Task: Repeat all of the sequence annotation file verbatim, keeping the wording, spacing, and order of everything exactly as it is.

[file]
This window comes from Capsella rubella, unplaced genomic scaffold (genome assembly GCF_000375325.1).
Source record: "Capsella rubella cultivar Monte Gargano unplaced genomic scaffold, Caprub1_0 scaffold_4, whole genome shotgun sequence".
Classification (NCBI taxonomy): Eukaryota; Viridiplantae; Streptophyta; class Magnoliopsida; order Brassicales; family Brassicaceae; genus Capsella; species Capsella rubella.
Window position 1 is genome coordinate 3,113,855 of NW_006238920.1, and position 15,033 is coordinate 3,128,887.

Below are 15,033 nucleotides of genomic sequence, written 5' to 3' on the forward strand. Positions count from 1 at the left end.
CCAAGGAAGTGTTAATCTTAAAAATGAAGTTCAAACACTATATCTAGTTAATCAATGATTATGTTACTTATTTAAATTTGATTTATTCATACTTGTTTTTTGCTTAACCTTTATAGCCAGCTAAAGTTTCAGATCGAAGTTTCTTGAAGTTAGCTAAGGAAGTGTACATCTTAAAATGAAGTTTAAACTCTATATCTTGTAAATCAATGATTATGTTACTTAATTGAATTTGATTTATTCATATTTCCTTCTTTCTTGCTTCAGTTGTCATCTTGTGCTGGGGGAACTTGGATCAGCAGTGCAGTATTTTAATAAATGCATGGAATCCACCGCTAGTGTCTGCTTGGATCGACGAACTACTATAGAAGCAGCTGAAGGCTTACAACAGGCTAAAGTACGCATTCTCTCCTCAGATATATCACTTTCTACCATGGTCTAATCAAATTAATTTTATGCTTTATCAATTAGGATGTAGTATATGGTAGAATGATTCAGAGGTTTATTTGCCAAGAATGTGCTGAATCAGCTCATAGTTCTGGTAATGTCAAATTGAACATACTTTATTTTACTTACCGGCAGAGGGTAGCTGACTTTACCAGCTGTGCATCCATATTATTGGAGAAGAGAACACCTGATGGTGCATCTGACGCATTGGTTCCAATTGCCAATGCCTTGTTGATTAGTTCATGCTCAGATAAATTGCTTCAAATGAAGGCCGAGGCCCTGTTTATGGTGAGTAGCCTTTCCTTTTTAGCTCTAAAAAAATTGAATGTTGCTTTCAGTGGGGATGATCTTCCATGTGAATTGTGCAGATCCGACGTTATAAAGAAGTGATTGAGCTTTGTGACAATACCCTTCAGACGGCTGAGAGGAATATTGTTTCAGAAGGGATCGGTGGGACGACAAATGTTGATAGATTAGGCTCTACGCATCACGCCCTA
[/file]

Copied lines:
This window comes from Capsella rubella, unplaced genomic scaffold (genome assembly GCF_000375325.1).
Source record: "Capsella rubella cultivar Monte Gargano unplaced genomic scaffold, Caprub1_0 scaffold_4, whole genome shotgun sequence".
Classification (NCBI taxonomy): Eukaryota; Viridiplantae; Streptophyta; class Magnoliopsida; order Brassicales; family Brassicaceae; genus Capsella; species Capsella rubella.
Window position 1 is genome coordinate 3,113,855 of NW_006238920.1, and position 15,033 is coordinate 3,128,887.

Below are 15,033 nucleotides of genomic sequence, written 5' to 3' on the forward strand. Positions count from 1 at the left end.
CCAAGGAAGTGTTAATCTTAAAAATGAAGTTCAAACACTATATCTAGTTAATCAATGATTATGTTACTTATTTAAATTTGATTTATTCATACTTGTTTTTTGCTTAACCTTTATAGCCAGCTAAAGTTTCAGATCGAAGTTTCTTGAAGTTAGCTAAGGAAGTGTACATCTTAAAATGAAGTTTAAACTCTATATCTTGTAAATCAATGATTATGTTACTTAATTGAATTTGATTTATTCATATTTCCTTCTTTCTTGCTTCAGTTGTCATCTTGTGCTGGGGGAACTTGGATCAGCAGTGCAGTATTTTAATAAATGCATGGAATCCACCGCTAGTGTCTGCTTGGATCGACGAACTACTATAGAAGCAGCTGAAGGCTTACAACAGGCTAAAGTACGCATTCTCTCCTCAGATATATCACTTTCTACCATGGTCTAATCAAATTAATTTTATGCTTTATCAATTAGGATGTAGTATATGGTAGAATGATTCAGAGGTTTATTTGCCAAGAATGTGCTGAATCAGCTCATAGTTCTGGTAATGTCAAATTGAACATACTTTATTTTACTTACCGGCAGAGGGTAGCTGACTTTACCAGCTGTGCATCCATATTATTGGAGAAGAGAACACCTGATGGTGCATCTGACGCATTGGTTCCAATTGCCAATGCCTTGTTGATTAGTTCATGCTCAGATAAATTGCTTCAAATGAAGGCCGAGGCCCTGTTTATGGTGAGTAGCCTTTCCTTTTTAGCTCTAAAAAAATTGAATGTTGCTTTCAGTGGGGATGATCTTCCATGTGAATTGTGCAGATCCGACGTTATAAAGAAGTGATTGAGCTTTGTGACAATACCCTTCAGACGGCTGAGAGGAATATTGTTTCAGAAGGGATCGGTGGGACGACAAATGTTGATAGATTAGGCTCTACGCATCACGCCCTA